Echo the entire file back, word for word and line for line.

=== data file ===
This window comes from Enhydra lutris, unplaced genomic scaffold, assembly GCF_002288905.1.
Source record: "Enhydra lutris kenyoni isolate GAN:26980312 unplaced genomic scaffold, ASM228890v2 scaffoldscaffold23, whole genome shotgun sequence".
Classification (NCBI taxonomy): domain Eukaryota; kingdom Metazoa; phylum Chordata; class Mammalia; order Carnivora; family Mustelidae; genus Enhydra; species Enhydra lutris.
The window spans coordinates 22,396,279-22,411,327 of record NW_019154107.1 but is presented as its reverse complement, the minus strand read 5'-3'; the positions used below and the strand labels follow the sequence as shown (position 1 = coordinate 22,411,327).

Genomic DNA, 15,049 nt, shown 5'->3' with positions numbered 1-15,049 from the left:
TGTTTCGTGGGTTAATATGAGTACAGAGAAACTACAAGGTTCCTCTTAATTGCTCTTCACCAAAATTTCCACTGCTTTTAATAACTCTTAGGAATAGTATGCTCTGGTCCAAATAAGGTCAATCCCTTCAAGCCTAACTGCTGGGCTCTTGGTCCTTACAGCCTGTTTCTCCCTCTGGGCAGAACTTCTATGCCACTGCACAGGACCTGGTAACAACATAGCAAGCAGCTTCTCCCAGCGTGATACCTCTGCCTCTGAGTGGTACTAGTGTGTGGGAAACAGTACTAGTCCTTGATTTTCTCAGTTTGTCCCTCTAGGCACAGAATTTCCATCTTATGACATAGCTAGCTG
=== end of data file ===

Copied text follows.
This window comes from Enhydra lutris, unplaced genomic scaffold, assembly GCF_002288905.1.
Source record: "Enhydra lutris kenyoni isolate GAN:26980312 unplaced genomic scaffold, ASM228890v2 scaffoldscaffold23, whole genome shotgun sequence".
Classification (NCBI taxonomy): domain Eukaryota; kingdom Metazoa; phylum Chordata; class Mammalia; order Carnivora; family Mustelidae; genus Enhydra; species Enhydra lutris.
The window spans coordinates 22,396,279-22,411,327 of record NW_019154107.1 but is presented as its reverse complement, the minus strand read 5'-3'; the positions used below and the strand labels follow the sequence as shown (position 1 = coordinate 22,411,327).

Genomic DNA, 15,049 nt, shown 5'->3' with positions numbered 1-15,049 from the left:
TGTTTCGTGGGTTAATATGAGTACAGAGAAACTACAAGGTTCCTCTTAATTGCTCTTCACCAAAATTTCCACTGCTTTTAATAACTCTTAGGAATAGTATGCTCTGGTCCAAATAAGGTCAATCCCTTCAAGCCTAACTGCTGGGCTCTTGGTCCTTACAGCCTGTTTCTCCCTCTGGGCAGAACTTCTATGCCACTGCACAGGACCTGGTAACAACATAGCAAGCAGCTTCTCCCAGCGTGATACCTCTGCCTCTGAGTGGTACTAGTGTGTGGGAAACAGTACTAGTCCTTGATTTTCTCAGTTTGTCCCTCTAGGCACAGAATTTCCATCTTATGACATAGCTAGCTG